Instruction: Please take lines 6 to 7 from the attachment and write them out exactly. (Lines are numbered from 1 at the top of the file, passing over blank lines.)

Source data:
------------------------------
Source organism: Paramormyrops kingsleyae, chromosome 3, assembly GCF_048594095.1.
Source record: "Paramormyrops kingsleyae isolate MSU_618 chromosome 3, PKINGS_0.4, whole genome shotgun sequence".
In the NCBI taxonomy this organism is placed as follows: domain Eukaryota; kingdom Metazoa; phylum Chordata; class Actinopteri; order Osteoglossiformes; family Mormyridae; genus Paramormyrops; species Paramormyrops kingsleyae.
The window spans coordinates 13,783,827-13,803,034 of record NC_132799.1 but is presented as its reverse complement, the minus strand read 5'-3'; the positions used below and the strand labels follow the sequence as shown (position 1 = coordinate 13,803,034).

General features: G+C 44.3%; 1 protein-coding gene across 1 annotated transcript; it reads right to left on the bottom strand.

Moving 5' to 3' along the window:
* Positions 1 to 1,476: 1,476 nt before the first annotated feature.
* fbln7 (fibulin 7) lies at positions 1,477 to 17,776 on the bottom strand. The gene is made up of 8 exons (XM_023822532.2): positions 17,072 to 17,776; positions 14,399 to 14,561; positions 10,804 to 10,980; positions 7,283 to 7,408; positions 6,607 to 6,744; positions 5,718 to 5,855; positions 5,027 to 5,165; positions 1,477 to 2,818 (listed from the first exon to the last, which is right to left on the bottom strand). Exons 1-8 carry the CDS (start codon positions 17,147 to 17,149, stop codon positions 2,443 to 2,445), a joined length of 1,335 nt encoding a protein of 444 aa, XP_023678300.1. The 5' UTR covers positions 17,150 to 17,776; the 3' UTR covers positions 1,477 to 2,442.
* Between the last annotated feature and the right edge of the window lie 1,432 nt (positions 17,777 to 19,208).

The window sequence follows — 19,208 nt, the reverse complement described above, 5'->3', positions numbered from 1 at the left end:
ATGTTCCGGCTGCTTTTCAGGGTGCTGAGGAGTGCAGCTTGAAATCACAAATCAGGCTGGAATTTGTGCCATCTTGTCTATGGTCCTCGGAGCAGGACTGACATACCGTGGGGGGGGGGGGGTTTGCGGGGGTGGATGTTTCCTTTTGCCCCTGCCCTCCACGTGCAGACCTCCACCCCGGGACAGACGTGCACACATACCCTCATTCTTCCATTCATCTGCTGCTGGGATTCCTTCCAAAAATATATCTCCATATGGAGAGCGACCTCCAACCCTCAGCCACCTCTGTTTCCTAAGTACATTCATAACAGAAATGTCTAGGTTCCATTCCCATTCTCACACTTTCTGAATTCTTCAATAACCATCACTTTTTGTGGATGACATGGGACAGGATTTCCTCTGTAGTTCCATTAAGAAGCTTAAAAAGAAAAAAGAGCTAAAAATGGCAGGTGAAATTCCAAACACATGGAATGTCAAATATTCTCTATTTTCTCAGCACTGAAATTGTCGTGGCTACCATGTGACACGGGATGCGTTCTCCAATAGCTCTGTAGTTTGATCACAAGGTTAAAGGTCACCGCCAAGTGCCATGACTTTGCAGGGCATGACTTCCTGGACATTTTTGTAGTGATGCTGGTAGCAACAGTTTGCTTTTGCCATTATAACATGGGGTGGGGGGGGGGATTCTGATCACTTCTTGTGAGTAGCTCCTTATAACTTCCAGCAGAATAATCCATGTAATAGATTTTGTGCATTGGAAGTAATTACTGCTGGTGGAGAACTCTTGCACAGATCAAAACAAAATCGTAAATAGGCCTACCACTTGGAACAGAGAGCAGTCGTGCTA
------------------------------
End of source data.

Moving 5' to 3' along the window:
* Positions 1 to 1,476: 1,476 nt before the first annotated feature.